- The diversification follows dwindling fortunes in maize and wheat farming.
- More than 3,000 farmers in the North Rift have adopted it as an alternative to maize and wheat.
North Rift farmers have turned to silk production to boost their revenue.
The diversification follows dwindling fortunes in maize and wheat farming.
The production of silk involves rearing silkworms, a practice also known as sericulture. Silk is widely used in the textile industry.
With lucrative returns and ready export markets in China, among other countries, more than 3,000 farmers in the North Rift have adopted it as an alternative to maize and wheat.
Already, many residents of Uasin Gishu and neighbouring counties have signed contracts with investors and the practice is taking root.
The investors will provide mulberry seedlings to the farmers. The plant is the exclusive food for silkworms, which produce silk at their larval stage.
One of the investors, Joe Kariuki, the 51 Capital Company CEO, says they have partnered with several groups and farmers' societies to introduce silk farming.
They have leased 10,000 acres of the GPC silk farm in Ziwa near Eldoret to be used for silk production and training of farmers. A plan is underway to set up a manufacturing plant in the area.
Kariuki says they have partnered with Golden Power Coin, an international company, to launch a ranch (GPC) to produce silk on a large scale.
“We are here today in Eldoret to till the farm, which is going to be the training centre for farmers who want to start silk farming,” Kariuki says.
The farm will be used for planting mulberry and rearing silkworms. Kariuki said India and China currently require more than 30,000 tonnes of silk and the markets available are wide.
The investors have leased the farm for seven years and will employ more than 500 local youths, besides partnering with local farmers.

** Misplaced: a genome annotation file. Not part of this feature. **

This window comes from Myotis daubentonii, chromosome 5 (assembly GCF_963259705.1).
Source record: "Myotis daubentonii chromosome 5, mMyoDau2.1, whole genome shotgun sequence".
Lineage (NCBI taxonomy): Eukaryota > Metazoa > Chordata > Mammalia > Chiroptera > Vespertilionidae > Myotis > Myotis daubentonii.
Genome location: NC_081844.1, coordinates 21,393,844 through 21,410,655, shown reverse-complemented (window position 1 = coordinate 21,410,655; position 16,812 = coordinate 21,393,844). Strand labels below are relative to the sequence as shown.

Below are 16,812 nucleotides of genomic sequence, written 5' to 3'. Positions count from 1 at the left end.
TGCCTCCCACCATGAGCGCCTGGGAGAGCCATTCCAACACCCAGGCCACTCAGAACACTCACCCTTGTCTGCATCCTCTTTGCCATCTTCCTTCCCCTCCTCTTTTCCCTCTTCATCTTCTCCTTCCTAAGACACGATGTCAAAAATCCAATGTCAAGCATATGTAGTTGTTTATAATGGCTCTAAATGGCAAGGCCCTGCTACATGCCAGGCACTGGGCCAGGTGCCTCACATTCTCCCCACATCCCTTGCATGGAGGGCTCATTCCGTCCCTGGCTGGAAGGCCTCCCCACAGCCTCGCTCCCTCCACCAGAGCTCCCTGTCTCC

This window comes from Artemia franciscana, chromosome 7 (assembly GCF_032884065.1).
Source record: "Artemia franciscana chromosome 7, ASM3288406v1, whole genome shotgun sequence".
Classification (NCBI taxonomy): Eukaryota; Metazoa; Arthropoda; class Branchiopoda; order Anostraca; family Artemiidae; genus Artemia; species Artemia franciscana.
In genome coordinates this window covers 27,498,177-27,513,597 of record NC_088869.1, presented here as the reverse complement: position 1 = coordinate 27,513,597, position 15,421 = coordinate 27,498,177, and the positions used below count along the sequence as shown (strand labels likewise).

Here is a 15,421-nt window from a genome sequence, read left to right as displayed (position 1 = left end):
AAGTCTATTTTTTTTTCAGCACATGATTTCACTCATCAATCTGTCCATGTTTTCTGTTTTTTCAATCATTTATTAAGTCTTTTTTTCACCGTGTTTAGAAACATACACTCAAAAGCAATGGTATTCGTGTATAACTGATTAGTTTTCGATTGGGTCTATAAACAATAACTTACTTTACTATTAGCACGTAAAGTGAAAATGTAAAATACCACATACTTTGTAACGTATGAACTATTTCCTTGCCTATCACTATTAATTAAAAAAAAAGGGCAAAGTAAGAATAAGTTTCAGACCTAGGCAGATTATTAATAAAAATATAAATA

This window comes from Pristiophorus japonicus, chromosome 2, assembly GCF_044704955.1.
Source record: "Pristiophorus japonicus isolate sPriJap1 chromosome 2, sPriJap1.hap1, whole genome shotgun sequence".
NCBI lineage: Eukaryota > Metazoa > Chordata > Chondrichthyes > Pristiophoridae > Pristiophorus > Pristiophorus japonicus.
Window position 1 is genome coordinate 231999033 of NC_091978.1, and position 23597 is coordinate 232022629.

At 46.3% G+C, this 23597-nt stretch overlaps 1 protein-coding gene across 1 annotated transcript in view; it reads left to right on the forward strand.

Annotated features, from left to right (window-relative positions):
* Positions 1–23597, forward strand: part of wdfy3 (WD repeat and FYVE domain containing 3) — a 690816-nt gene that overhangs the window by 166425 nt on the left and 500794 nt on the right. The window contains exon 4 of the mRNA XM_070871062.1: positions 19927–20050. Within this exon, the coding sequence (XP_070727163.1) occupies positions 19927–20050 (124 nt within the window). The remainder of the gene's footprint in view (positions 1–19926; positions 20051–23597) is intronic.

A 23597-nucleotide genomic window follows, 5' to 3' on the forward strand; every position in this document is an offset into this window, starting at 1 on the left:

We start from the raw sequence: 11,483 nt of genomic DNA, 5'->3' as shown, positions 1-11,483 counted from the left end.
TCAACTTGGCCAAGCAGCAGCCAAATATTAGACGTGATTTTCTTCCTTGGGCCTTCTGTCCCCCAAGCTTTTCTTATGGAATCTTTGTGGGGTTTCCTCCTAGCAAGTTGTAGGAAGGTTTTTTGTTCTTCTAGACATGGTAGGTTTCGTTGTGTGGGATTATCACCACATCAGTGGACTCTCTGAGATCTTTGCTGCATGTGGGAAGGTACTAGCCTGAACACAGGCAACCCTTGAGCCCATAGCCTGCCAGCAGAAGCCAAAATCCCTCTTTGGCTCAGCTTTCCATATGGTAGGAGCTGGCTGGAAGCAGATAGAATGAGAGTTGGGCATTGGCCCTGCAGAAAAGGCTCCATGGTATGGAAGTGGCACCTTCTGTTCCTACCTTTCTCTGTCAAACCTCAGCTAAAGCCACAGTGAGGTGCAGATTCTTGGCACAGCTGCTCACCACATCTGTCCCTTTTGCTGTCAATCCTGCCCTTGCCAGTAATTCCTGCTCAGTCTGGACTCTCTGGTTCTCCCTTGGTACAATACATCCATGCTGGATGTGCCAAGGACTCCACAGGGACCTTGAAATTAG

“We will sign contracts with the farmers and provide them with all requirements as long as they will sell the silk to us for further marketing,” says Kariuki, who has secured markets for the silk.
A kilo of silk goes for an average of Sh3,000 and a farmer who grows mulberry on one acre and rears the worms can earn up to Sh60,000 every three months, according to silk farming experts.
The farmers will be paid on delivery to the company, which has already trained more than 3,000 farmers in silk production.
Eldoret GPC farm manager Jared Lang’at says farming has been the backbone of the region's economy, especially maize and wheat, but in this case, farmers only need portions of their land for sericulture.
“This will be lucrative for farmers and we intend to work with them at all levels so that they fully embrace silk farming,” Lang'at says.
On job creation and enhancement of liveslihoods, Kariuki empathises that they will target the youth to join the sector.
Kariuki adds that sericulture has the potential to eradicate poverty and economically empower communities, especially women and the youth, as it is labour-intensive.
“We are telling the youth that real money is on the farms and silk farming is the new venture they should adopt.”
The GPC farm will roll out a plan to reach more than 25,000 people willing to sell their silk to the farm and reap handsomely.
Lang'at says they have received many applications for training in sericulture, which will be rolled out this week on the farm.
“We have received more than 1,000 applicants, and more are coming. We are all on it, there is an endless trail of opportunities so far."
Edited by Francis Orieny